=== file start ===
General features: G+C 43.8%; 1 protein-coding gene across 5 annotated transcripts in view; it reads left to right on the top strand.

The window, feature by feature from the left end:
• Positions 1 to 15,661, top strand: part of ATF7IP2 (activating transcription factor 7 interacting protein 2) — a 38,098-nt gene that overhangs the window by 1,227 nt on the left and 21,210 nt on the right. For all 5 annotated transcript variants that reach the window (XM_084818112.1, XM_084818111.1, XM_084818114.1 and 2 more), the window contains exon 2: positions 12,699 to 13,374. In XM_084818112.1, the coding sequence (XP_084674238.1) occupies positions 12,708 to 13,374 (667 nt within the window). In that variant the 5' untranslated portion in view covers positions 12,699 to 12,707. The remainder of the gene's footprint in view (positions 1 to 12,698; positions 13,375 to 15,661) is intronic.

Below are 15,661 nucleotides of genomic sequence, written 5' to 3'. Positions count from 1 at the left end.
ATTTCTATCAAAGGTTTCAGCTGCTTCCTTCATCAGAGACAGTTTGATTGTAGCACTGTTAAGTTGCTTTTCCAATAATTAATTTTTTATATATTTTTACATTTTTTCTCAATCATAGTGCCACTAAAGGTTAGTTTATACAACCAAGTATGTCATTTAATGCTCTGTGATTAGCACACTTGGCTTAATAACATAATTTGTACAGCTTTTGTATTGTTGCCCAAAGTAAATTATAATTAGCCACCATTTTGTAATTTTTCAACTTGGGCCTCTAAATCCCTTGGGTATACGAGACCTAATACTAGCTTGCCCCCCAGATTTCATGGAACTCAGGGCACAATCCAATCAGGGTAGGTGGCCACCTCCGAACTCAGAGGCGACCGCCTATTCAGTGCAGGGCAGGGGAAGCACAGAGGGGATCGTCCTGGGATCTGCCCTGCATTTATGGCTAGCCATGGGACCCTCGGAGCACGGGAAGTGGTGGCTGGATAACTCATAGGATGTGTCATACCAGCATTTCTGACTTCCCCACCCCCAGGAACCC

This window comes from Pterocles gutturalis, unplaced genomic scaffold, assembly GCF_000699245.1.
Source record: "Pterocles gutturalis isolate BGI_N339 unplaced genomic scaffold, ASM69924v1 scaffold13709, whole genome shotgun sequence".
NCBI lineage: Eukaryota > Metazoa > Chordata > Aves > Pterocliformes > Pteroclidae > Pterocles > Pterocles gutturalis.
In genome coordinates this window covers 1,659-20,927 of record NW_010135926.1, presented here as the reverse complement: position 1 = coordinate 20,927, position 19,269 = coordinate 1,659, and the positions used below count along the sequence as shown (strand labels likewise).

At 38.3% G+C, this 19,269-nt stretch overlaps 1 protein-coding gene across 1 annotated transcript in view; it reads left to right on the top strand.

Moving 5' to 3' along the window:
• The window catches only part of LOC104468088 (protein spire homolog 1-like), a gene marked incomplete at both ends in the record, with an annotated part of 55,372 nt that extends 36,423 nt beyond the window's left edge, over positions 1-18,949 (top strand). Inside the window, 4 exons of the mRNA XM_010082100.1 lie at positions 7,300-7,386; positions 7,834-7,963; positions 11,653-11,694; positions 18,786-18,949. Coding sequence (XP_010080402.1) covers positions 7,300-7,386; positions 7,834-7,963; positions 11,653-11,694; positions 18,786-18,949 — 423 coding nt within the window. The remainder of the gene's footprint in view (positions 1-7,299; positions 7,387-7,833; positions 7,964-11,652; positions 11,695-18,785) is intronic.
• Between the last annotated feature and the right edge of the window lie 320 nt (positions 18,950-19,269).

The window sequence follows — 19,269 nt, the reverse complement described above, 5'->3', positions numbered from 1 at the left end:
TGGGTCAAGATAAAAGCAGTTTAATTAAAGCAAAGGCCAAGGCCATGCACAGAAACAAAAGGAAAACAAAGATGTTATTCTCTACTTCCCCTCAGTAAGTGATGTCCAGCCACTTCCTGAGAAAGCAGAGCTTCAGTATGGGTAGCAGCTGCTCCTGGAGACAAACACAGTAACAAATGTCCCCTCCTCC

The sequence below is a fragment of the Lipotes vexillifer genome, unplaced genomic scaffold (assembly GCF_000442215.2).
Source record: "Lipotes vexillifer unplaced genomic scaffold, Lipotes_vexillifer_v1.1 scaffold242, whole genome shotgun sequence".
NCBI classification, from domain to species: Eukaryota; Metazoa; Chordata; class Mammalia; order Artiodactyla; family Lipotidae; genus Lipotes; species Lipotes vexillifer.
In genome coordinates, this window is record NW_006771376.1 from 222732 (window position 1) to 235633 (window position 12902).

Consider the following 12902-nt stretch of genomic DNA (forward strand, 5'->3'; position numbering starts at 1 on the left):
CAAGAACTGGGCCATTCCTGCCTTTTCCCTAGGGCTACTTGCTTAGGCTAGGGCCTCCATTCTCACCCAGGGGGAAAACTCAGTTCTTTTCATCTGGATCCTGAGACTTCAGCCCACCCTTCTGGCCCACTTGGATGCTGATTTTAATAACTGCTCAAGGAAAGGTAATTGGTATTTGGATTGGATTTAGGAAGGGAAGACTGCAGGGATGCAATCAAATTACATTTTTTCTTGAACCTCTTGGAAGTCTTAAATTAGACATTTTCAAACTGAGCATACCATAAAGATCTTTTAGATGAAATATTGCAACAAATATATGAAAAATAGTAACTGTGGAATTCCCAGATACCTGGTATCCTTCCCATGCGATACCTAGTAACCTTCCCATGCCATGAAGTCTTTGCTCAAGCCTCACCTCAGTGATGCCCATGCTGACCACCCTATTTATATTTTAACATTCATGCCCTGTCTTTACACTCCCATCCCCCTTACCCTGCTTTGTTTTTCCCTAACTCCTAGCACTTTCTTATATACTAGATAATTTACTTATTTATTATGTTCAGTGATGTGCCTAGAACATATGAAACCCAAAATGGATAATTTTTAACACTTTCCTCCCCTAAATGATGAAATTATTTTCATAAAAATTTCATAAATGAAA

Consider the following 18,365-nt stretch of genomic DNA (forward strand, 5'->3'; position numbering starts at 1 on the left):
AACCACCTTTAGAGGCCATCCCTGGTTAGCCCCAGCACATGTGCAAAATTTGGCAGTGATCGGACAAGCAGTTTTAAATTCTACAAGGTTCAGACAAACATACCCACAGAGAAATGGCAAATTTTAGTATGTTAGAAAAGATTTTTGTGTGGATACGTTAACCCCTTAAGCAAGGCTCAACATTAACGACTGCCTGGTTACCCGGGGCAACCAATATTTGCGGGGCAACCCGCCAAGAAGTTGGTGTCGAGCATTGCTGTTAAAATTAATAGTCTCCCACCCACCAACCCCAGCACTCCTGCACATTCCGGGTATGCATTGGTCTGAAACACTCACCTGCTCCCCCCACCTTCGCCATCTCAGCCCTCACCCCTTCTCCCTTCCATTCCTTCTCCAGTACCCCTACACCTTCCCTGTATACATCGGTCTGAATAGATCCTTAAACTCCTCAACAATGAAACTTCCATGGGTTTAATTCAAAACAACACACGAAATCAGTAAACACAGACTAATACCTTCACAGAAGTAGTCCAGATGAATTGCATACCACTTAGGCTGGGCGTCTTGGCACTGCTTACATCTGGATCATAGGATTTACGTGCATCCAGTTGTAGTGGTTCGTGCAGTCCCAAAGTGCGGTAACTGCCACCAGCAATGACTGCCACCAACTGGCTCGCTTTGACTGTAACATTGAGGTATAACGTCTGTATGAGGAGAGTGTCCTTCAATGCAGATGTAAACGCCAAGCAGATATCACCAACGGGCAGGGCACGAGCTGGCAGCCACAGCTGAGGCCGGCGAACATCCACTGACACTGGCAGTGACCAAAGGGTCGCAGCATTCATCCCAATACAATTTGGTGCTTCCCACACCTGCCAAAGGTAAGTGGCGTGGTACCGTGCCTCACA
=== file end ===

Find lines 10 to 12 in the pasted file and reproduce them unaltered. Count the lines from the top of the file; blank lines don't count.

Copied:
At 38.3% G+C, this 19,269-nt stretch overlaps 1 protein-coding gene across 1 annotated transcript in view; it reads left to right on the top strand.

Moving 5' to 3' along the window:
• The window catches only part of LOC104468088 (protein spire homolog 1-like), a gene marked incomplete at both ends in the record, with an annotated part of 55,372 nt that extends 36,423 nt beyond the window's left edge, over positions 1-18,949 (top strand). Inside the window, 4 exons of the mRNA XM_010082100.1 lie at positions 7,300-7,386; positions 7,834-7,963; positions 11,653-11,694; positions 18,786-18,949. Coding sequence (XP_010080402.1) covers positions 7,300-7,386; positions 7,834-7,963; positions 11,653-11,694; positions 18,786-18,949 — 423 coding nt within the window. The remainder of the gene's footprint in view (positions 1-7,299; positions 7,387-7,833; positions 7,964-11,652; positions 11,695-18,785) is intronic.